“I couldn’t believe that in America you could get found guilty for something you didn’t do.”
Clive also uncovered evidence that practically all of the prosecution’s witnesses at trial were involved in trafficking drugs, and that the Miami Police Department had struck a deal with the cartels to cover up their murders.
Kris’s appeal have been denied despite new evidence, including:
- A retired DEA agent pointed out the various ‘red flags’ in the police investigation at the time, and agreed that the murders were the work of Colombian drug cartels.
- Admissions from two former cartel members, including one of Pablo Escobar’s chief lieutenants, that they and not Kris were responsible for the murders. Both named a renowned hit man nicknamed Cuchilla (‘The Blade’) as the real assassin. Cuchilla himself was later fed through a wood chipping machine.
- Testimony from a former cartel pilot, testifying under a pseudonym for fear of reprisals, that Pablo Escobar himself had warned him in December 1986 not to steal from him or he would be killed like ‘Los Chinos’, who he’d had killed in a Miami hotel. When asked why he was coming forward with this information now, he replied simply: “you got the wrong guy”.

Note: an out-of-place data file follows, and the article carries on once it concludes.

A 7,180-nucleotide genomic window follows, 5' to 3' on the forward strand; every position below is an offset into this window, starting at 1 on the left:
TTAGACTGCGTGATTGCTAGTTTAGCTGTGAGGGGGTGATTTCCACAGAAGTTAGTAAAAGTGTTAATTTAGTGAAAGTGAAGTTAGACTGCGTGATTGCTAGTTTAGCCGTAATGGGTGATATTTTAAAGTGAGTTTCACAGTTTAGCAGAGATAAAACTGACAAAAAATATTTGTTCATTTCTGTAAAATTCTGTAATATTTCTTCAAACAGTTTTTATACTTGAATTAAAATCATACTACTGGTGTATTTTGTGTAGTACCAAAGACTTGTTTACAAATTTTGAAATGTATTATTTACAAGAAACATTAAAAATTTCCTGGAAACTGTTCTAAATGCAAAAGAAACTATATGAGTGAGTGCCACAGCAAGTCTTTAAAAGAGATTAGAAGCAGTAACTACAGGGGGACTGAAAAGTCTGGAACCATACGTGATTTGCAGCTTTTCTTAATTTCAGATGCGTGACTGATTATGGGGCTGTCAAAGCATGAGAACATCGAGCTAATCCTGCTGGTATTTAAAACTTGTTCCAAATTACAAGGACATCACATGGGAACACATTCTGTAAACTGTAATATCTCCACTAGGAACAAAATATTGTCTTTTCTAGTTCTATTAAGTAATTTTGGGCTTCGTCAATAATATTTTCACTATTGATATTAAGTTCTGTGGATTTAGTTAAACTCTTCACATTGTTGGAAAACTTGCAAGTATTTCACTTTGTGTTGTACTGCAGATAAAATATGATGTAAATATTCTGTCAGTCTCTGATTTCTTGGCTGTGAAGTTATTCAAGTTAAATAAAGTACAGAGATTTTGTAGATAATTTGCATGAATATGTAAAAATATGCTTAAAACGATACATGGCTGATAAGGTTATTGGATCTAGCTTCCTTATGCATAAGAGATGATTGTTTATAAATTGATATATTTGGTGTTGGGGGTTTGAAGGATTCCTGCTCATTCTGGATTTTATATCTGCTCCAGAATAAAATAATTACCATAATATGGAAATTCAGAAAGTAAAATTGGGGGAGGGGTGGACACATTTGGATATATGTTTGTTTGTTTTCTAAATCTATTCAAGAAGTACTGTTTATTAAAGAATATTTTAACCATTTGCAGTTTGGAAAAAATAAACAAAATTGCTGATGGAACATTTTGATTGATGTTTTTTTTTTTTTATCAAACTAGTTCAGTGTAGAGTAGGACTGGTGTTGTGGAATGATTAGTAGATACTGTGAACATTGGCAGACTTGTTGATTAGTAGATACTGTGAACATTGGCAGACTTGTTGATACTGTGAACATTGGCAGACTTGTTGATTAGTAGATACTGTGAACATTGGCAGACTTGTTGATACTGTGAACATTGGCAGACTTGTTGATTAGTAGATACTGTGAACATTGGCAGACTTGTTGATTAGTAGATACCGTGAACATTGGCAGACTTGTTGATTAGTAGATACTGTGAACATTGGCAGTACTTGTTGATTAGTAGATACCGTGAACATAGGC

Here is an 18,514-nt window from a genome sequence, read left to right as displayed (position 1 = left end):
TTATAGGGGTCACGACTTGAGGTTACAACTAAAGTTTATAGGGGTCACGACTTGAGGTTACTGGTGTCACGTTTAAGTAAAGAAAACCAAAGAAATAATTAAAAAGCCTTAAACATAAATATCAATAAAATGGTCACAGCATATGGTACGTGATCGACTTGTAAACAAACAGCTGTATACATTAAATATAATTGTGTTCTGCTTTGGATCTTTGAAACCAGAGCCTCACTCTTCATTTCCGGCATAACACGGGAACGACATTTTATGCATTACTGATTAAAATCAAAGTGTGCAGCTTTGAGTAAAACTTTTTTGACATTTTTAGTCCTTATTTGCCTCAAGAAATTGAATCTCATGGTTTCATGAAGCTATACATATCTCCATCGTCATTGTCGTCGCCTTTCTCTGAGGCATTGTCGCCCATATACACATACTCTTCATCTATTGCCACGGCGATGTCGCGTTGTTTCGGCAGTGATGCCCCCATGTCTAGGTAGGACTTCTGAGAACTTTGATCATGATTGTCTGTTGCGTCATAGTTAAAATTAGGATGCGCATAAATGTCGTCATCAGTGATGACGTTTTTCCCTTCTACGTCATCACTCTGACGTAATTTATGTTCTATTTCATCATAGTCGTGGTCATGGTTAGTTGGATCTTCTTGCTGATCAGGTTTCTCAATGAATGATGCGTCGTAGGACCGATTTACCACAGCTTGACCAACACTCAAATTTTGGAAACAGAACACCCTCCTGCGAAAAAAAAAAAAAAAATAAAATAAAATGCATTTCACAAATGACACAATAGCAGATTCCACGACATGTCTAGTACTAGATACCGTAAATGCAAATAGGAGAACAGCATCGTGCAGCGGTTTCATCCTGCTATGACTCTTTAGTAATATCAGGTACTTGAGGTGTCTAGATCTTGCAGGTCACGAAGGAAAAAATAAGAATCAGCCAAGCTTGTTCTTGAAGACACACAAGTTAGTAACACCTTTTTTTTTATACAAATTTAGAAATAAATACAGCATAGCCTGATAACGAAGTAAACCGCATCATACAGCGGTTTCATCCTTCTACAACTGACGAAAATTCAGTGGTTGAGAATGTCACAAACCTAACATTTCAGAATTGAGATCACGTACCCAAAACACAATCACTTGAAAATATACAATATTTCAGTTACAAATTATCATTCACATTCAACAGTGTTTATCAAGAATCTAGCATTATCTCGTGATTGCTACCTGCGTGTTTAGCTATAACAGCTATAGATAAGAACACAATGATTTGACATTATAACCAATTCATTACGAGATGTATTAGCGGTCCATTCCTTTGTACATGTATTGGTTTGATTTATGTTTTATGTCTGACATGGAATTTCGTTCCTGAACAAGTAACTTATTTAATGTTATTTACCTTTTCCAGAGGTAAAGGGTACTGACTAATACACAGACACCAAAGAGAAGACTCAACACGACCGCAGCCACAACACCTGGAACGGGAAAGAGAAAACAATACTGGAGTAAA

- Miami lawyer Brenton Ver Ploeg testified about documents he found when defending the Moo Youngs’ $1.5million life insurance policies – which he viewed as strongly indicating their involvement in narcotics and money laundering.
- Evidence from one of the State’s witnesses at trial, who testified about the drug involvement of two central figures in the case, including the alleged eye-witness, Neville Butler – who told him on the day of the murders that “they just started shooting and it was bullets all over the place and I think there was some remark about the money or two suitcases of money.” Butler’s shirt was torn and bloody and his watch was broken – though he had changed before speaking to police.
- Evidence from former State and Federal informant Baruch Vega that Derrick Moo Young was being investigated at the time for his involvement in narcotics, but that Vega knew then that it was a cartel murder and told his handlers this at the time.